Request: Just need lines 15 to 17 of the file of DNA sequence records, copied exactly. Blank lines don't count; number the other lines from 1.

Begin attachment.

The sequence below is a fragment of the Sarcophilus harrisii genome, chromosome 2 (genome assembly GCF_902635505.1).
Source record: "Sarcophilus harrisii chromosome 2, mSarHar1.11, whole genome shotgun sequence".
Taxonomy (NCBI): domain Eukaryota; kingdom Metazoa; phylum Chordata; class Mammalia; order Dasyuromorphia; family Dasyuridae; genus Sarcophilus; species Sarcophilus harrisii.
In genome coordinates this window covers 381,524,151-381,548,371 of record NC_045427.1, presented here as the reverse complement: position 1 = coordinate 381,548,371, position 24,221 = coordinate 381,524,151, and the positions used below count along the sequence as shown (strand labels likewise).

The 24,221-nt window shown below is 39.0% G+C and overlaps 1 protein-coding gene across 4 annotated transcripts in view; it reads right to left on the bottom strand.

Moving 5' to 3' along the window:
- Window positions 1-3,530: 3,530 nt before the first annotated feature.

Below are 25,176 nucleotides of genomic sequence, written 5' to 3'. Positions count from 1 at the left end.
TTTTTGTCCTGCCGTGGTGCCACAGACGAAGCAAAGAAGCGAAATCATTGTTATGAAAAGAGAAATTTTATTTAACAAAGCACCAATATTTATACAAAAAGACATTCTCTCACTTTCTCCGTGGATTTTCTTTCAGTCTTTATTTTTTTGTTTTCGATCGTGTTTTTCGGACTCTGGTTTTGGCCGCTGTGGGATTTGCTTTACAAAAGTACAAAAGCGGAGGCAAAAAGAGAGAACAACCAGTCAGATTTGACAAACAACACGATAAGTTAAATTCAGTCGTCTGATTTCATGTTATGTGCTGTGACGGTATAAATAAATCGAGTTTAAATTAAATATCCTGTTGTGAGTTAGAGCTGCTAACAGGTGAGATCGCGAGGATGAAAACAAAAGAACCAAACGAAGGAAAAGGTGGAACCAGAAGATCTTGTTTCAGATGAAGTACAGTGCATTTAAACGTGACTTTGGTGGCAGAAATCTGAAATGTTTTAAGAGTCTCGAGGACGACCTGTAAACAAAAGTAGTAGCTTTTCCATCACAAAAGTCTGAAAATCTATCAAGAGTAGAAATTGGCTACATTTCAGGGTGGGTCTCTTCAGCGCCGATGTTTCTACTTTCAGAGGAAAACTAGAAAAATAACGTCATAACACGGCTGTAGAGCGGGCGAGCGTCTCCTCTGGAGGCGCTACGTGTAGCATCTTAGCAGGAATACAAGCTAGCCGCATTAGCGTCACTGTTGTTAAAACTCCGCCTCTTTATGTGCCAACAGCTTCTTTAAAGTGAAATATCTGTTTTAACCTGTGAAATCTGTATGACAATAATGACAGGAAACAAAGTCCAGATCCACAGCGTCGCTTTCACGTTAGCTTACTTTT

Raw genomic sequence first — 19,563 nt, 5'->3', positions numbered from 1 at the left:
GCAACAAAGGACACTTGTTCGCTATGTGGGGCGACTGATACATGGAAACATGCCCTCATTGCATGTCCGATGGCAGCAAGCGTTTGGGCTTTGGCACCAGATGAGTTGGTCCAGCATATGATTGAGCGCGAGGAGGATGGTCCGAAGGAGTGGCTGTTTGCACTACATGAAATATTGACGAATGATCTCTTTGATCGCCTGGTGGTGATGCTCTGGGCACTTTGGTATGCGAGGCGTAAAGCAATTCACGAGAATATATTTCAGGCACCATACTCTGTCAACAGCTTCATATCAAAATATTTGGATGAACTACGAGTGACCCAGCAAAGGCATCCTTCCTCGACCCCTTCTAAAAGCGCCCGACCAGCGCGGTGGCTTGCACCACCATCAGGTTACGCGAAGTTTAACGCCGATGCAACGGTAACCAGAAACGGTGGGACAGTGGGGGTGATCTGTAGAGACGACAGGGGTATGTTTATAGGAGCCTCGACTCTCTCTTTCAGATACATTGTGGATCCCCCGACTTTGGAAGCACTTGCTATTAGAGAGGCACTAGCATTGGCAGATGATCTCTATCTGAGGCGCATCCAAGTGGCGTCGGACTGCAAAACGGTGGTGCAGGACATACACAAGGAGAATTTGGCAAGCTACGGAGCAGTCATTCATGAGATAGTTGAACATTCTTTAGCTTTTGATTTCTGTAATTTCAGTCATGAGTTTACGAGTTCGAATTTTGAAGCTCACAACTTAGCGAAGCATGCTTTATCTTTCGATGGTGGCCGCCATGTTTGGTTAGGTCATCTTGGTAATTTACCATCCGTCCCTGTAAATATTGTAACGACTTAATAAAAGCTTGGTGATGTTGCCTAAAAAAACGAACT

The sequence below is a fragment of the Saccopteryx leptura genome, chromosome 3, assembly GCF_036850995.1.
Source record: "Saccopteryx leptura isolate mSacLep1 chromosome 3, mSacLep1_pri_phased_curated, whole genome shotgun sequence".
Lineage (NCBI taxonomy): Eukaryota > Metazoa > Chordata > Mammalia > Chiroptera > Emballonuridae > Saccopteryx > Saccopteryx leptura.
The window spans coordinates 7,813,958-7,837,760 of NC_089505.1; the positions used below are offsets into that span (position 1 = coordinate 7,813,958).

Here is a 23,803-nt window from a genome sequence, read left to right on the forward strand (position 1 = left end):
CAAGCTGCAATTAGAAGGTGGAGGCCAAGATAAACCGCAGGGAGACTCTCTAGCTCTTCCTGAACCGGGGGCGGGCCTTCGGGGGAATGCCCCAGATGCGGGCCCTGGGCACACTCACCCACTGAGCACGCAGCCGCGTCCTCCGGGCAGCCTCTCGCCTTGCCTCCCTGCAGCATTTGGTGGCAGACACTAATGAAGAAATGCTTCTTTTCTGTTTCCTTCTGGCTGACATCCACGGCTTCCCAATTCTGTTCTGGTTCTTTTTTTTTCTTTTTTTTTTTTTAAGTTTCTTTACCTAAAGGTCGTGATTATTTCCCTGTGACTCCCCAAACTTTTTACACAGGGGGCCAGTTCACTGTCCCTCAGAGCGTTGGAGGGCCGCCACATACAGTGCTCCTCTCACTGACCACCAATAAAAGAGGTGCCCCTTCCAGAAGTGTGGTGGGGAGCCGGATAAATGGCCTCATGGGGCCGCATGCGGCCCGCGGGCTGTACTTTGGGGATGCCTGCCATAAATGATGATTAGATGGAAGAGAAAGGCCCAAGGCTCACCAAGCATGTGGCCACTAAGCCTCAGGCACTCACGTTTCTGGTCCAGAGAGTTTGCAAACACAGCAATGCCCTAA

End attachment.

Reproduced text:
The window spans coordinates 7,813,958-7,837,760 of NC_089505.1; the positions used below are offsets into that span (position 1 = coordinate 7,813,958).

Here is a 23,803-nt window from a genome sequence, read left to right on the forward strand (position 1 = left end):
CAAGCTGCAATTAGAAGGTGGAGGCCAAGATAAACCGCAGGGAGACTCTCTAGCTCTTCCTGAACCGGGGGCGGGCCTTCGGGGGAATGCCCCAGATGCGGGCCCTGGGCACACTCACCCACTGAGCACGCAGCCGCGTCCTCCGGGCAGCCTCTCGCCTTGCCTCCCTGCAGCATTTGGTGGCAGACACTAATGAAGAAATGCTTCTTTTCTGTTTCCTTCTGGCTGACATCCACGGCTTCCCAATTCTGTTCTGGTTCTTTTTTTTTCTTTTTTTTTTTTTAAGTTTCTTTACCTAAAGGTCGTGATTATTTCCCTGTGACTCCCCAAACTTTTTACACAGGGGGCCAGTTCACTGTCCCTCAGAGCGTTGGAGGGCCGCCACATACAGTGCTCCTCTCACTGACCACCAATAAAAGAGGTGCCCCTTCCAGAAGTGTGGTGGGGAGCCGGATAAATGGCCTCATGGGGCCGCATGCGGCCCGCGGGCTGTACTTTGGGGATGCCTGCCATAAATGATGATTAGATGGAAGAGAAAGGCCCAAGGCTCACCAAGCATGTGGCCACTAAGCCTCAGGCACTCACGTTTCTGGTCCAGAGAGTTTGCAAACACAGCAATGCCCTAA